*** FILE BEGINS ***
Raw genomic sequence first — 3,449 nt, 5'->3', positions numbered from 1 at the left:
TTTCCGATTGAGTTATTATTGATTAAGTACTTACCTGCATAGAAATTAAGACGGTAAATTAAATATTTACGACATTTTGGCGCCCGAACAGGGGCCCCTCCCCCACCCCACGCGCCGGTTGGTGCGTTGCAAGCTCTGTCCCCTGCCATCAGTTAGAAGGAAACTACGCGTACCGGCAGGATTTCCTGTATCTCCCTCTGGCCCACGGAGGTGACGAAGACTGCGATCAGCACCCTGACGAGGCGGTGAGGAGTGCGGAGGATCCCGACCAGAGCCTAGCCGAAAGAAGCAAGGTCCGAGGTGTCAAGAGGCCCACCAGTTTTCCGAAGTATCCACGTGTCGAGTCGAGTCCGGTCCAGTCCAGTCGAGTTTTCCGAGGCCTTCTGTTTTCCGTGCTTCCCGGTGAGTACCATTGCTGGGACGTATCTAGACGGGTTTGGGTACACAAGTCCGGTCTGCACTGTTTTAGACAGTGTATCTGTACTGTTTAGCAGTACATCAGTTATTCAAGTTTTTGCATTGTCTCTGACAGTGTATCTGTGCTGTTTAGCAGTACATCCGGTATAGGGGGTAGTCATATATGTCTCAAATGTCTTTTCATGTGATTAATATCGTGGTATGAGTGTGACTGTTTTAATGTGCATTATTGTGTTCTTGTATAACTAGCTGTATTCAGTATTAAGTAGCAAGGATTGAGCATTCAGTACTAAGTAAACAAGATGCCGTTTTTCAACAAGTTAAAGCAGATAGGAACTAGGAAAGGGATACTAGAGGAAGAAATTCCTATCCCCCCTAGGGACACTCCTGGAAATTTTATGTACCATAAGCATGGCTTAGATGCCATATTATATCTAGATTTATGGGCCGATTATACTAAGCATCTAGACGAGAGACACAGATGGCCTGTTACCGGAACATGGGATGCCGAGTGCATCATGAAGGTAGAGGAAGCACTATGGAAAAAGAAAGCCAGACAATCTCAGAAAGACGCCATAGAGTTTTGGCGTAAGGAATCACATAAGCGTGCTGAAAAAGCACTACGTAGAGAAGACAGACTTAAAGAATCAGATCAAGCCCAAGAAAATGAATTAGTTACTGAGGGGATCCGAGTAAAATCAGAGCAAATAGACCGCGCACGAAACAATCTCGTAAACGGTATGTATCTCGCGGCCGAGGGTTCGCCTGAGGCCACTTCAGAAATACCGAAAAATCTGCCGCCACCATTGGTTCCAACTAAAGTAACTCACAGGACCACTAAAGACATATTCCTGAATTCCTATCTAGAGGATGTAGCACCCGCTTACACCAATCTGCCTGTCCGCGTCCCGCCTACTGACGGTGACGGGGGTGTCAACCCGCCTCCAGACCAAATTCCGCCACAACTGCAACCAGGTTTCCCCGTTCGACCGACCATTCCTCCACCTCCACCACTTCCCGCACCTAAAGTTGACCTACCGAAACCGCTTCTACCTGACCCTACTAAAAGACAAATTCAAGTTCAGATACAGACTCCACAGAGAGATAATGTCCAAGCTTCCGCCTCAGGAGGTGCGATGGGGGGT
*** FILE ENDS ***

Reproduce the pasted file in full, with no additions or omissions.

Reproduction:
Raw genomic sequence first — 3,449 nt, 5'->3', positions numbered from 1 at the left:
TTTCCGATTGAGTTATTATTGATTAAGTACTTACCTGCATAGAAATTAAGACGGTAAATTAAATATTTACGACATTTTGGCGCCCGAACAGGGGCCCCTCCCCCACCCCACGCGCCGGTTGGTGCGTTGCAAGCTCTGTCCCCTGCCATCAGTTAGAAGGAAACTACGCGTACCGGCAGGATTTCCTGTATCTCCCTCTGGCCCACGGAGGTGACGAAGACTGCGATCAGCACCCTGACGAGGCGGTGAGGAGTGCGGAGGATCCCGACCAGAGCCTAGCCGAAAGAAGCAAGGTCCGAGGTGTCAAGAGGCCCACCAGTTTTCCGAAGTATCCACGTGTCGAGTCGAGTCCGGTCCAGTCCAGTCGAGTTTTCCGAGGCCTTCTGTTTTCCGTGCTTCCCGGTGAGTACCATTGCTGGGACGTATCTAGACGGGTTTGGGTACACAAGTCCGGTCTGCACTGTTTTAGACAGTGTATCTGTACTGTTTAGCAGTACATCAGTTATTCAAGTTTTTGCATTGTCTCTGACAGTGTATCTGTGCTGTTTAGCAGTACATCCGGTATAGGGGGTAGTCATATATGTCTCAAATGTCTTTTCATGTGATTAATATCGTGGTATGAGTGTGACTGTTTTAATGTGCATTATTGTGTTCTTGTATAACTAGCTGTATTCAGTATTAAGTAGCAAGGATTGAGCATTCAGTACTAAGTAAACAAGATGCCGTTTTTCAACAAGTTAAAGCAGATAGGAACTAGGAAAGGGATACTAGAGGAAGAAATTCCTATCCCCCCTAGGGACACTCCTGGAAATTTTATGTACCATAAGCATGGCTTAGATGCCATATTATATCTAGATTTATGGGCCGATTATACTAAGCATCTAGACGAGAGACACAGATGGCCTGTTACCGGAACATGGGATGCCGAGTGCATCATGAAGGTAGAGGAAGCACTATGGAAAAAGAAAGCCAGACAATCTCAGAAAGACGCCATAGAGTTTTGGCGTAAGGAATCACATAAGCGTGCTGAAAAAGCACTACGTAGAGAAGACAGACTTAAAGAATCAGATCAAGCCCAAGAAAATGAATTAGTTACTGAGGGGATCCGAGTAAAATCAGAGCAAATAGACCGCGCACGAAACAATCTCGTAAACGGTATGTATCTCGCGGCCGAGGGTTCGCCTGAGGCCACTTCAGAAATACCGAAAAATCTGCCGCCACCATTGGTTCCAACTAAAGTAACTCACAGGACCACTAAAGACATATTCCTGAATTCCTATCTAGAGGATGTAGCACCCGCTTACACCAATCTGCCTGTCCGCGTCCCGCCTACTGACGGTGACGGGGGTGTCAACCCGCCTCCAGACCAAATTCCGCCACAACTGCAACCAGGTTTCCCCGTTCGACCGACCATTCCTCCACCTCCACCACTTCCCGCACCTAAAGTTGACCTACCGAAACCGCTTCTACCTGACCCTACTAAAAGACAAATTCAAGTTCAGATACAGACTCCACAGAGAGATAATGTCCAAGCTTCCGCCTCAGGAGGTGCGATGGGGGGT